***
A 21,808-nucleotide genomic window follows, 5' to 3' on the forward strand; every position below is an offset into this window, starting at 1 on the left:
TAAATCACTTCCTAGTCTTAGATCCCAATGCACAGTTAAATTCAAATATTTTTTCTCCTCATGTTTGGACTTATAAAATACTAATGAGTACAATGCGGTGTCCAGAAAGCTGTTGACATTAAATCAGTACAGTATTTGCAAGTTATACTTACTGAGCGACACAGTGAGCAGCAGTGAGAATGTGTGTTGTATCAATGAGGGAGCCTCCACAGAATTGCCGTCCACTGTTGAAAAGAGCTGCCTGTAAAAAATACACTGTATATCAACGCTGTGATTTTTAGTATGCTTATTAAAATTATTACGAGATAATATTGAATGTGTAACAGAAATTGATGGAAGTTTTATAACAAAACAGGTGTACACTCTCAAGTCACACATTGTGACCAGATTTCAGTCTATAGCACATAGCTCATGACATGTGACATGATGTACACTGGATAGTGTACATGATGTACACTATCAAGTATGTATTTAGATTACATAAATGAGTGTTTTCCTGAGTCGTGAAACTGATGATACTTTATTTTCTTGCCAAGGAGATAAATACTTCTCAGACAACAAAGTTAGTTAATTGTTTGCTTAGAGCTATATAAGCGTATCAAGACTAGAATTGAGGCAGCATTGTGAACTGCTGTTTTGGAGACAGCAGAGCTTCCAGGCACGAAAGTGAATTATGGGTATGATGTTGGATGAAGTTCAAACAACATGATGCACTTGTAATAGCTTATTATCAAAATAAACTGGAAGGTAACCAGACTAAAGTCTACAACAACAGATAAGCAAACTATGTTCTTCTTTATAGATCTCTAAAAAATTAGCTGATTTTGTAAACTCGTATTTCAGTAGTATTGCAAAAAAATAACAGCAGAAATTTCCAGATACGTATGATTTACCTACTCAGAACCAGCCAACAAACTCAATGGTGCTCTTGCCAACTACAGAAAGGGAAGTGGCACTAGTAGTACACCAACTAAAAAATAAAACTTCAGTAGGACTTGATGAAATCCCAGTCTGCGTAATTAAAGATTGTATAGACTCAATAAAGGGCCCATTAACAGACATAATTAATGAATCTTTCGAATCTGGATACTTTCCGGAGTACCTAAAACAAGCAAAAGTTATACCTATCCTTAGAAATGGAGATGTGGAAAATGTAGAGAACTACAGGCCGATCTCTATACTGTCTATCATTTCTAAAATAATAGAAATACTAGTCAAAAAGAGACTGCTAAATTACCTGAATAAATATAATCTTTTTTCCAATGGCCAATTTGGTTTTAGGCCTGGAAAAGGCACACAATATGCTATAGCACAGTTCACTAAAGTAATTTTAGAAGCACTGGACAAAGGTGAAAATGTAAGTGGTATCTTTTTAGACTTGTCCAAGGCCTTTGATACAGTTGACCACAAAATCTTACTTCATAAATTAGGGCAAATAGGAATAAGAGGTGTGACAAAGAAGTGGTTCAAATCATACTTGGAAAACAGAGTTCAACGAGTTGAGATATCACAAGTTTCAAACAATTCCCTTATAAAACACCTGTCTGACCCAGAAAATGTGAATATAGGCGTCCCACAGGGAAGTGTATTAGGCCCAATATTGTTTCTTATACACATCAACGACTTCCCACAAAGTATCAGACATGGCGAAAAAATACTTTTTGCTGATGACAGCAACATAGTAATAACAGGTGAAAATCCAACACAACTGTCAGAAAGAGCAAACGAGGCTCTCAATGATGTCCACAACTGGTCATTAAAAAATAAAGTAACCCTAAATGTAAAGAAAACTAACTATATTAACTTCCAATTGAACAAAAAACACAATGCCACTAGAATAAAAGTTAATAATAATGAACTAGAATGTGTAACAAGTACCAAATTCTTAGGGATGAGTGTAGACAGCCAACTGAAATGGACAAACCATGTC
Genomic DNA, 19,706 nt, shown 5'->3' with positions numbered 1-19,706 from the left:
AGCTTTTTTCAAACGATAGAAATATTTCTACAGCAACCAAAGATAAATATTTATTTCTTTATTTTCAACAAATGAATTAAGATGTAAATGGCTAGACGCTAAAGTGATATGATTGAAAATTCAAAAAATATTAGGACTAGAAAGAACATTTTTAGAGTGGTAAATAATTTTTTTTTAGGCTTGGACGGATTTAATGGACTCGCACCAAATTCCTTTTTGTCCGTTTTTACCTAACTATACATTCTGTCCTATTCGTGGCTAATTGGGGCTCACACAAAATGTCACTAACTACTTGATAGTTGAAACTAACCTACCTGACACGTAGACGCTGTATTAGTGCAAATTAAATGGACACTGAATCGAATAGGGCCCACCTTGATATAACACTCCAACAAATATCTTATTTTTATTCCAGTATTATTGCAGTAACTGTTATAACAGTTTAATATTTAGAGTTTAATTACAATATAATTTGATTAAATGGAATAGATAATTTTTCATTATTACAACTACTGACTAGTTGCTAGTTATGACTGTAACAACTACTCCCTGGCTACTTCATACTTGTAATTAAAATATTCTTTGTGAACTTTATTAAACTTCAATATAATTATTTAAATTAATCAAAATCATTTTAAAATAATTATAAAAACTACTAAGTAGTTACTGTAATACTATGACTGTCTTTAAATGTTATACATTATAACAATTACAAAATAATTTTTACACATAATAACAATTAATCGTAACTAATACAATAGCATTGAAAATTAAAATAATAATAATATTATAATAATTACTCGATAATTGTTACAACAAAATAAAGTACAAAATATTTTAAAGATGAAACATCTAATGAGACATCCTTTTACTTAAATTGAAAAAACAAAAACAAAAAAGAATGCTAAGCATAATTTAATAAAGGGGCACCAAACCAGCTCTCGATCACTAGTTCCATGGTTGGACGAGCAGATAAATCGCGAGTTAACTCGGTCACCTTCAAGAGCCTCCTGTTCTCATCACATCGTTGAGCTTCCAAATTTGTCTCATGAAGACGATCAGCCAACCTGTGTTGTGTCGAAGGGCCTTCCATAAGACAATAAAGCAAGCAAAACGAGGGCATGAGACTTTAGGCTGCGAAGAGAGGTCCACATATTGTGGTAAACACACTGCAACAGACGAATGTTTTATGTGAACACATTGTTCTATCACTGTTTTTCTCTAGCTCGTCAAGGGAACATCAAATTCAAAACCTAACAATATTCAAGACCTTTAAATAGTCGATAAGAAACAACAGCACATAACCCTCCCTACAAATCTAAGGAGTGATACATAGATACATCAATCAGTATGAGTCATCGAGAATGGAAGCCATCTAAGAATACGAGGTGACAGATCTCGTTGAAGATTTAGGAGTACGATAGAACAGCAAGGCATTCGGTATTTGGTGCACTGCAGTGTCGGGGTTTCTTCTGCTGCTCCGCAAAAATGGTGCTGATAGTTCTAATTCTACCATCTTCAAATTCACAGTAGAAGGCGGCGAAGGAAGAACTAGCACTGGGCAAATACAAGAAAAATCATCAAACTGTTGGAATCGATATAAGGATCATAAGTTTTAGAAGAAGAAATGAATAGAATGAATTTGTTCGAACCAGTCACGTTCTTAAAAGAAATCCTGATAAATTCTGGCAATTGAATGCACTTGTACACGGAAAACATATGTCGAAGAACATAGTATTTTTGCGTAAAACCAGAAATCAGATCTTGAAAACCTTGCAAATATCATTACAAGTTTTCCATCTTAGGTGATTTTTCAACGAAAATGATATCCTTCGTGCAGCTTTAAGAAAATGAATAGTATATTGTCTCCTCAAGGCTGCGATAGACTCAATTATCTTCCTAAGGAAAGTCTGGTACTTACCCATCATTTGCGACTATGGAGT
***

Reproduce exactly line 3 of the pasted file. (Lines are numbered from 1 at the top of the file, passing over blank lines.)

Genomic DNA, 19,706 nt, shown 5'->3' with positions numbered 1-19,706 from the left: